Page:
The Spark and the Drive
It’s the mid-1980s, and Justin Bailey is your typical rudderless teenager in his hardscrabble, blue-collar Connecticut town. He doesn’t want to go to college and has no real ambitions beyond his love of cars. Things at home are not exactly idyllic, with his father having recently left the family. His mother’s response is to retreat further into drinking and depression, leaving Justin to look after his younger sister, April.
The only thing that interests him is working on cars. He begins an apprenticeship at the local auto body shop, Out of the Hole: “After two years in vocational high school, I understood the general repair mechanic to be the perfect masculine blend of strength and intelligence. Real men had a natural respect for mechanics, primarily for specialty mechanics, which we all were.” His love of mechanics is pure, but the real attraction at this new job is Nick Campbell, the owner and master mechanic --- the man who “prophesied the rebirth of American muscle cars.” Justin first read about Nick in Road Rage magazine, and, from there, his future was set.
"Wayne Harrison’s writing is spare and stark, but precise. His characters are so vivid, you can almost smell the grease and gasoline."
In addition to learning at the feet of the master, Justin likes the camaraderie of the shop, with roughneck guys like Ray and Bobby. Nick’s wife, Mary Ann, covers the desk and phones. Trying to escape his own family’s drama, Justin is drawn to his new makeshift family at the garage and spends a good deal of time with Nick, Mary Ann, and their infant son, Joey.
But just when things seem fairly harmonious, two major events rock the foundation of this ersatz family: some slick drug dealers from Miami come into the shop and pitch a plan to Nick to relocate the garage to Florida to work exclusively for them (obviously doing illegal repairs on hot cars); and a tragedy drives Nick and Mary Ann apart. These happenings set the characters in THE SPARK AND THE DRIVE on a collision course with fate: “It was going to happen. Nick was going to reinvent the American muscle car and redeem himself. He was already making plans for Florida, the most grave and radical of which was that he wasn’t going to bring his wife.” Nick was living mostly in his head, with dreams of Miami and leaving his despondent wife on her own. Although young and inexperienced, Justin knows enough about loneliness and isolation. He sees a kindred spirit in Mary Ann, and the two start spending a good deal of time together. But what’s that saying about the “best laid plans of mice and men often go awry”?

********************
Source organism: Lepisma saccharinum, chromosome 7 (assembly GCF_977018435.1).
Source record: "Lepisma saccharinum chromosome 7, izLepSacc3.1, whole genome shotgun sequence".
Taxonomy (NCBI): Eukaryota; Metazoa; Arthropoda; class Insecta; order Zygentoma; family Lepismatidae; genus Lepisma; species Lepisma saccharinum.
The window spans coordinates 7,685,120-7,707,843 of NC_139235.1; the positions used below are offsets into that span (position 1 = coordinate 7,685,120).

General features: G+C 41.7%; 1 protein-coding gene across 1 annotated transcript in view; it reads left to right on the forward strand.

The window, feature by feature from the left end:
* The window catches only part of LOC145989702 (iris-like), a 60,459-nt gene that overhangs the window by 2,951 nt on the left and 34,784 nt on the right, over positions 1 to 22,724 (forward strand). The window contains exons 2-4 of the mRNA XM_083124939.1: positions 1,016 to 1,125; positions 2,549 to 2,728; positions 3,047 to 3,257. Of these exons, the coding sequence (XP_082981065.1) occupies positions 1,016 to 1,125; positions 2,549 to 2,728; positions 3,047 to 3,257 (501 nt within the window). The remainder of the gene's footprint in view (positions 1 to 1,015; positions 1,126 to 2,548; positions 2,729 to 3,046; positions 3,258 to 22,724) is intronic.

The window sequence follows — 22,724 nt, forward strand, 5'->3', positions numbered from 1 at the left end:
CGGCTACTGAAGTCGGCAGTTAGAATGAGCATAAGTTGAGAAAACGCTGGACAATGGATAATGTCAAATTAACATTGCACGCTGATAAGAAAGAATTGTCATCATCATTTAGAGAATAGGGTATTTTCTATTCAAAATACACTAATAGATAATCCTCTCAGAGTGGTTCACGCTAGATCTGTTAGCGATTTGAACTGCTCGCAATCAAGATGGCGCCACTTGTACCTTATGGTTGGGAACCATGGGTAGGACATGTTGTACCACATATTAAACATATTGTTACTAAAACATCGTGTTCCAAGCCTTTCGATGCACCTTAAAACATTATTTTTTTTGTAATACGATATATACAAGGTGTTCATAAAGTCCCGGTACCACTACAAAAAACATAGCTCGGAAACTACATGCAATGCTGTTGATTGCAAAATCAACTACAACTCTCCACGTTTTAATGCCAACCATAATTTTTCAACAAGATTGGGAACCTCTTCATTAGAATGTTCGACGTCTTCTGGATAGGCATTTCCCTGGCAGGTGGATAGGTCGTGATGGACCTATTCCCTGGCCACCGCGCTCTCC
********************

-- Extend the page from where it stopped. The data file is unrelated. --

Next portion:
Wayne Harrison’s writing is spare and stark, but precise. His characters are so vivid, you can almost smell the grease and gasoline. Fans of James Sallis’s DRIVE or Nic Pizzolatto’s GALVESTON (also the creator/writer of HBO’s “True Detective”) will appreciate all the “gear-head” details, but for me, who knows nothing about cars and their repair, the “mechanics,” both figurative and literal, feel like a metaphor for Justin’s desire to become a man. At first, he thinks about a man like Nick: “It was hard for me to put into words that I needed this visceral, spontaneous, unapologetic mechanic life to transform me into the man I want to be.” But there’s nothing so sad as watching your heroes fall from grace and having your dreams dashed --- something that Harrison relates with heartbreaking agility in his impressive debut novel.
Reviewed by Bronwyn Miller on July 18, 2014
The Spark and the Drive
- Publication Date: July 15, 2014
- Genres: Fiction
- Hardcover: 288 pages
- Publisher: St. Martin's Press
- ISBN-10: 1250041244
- ISBN-13: 9781250041241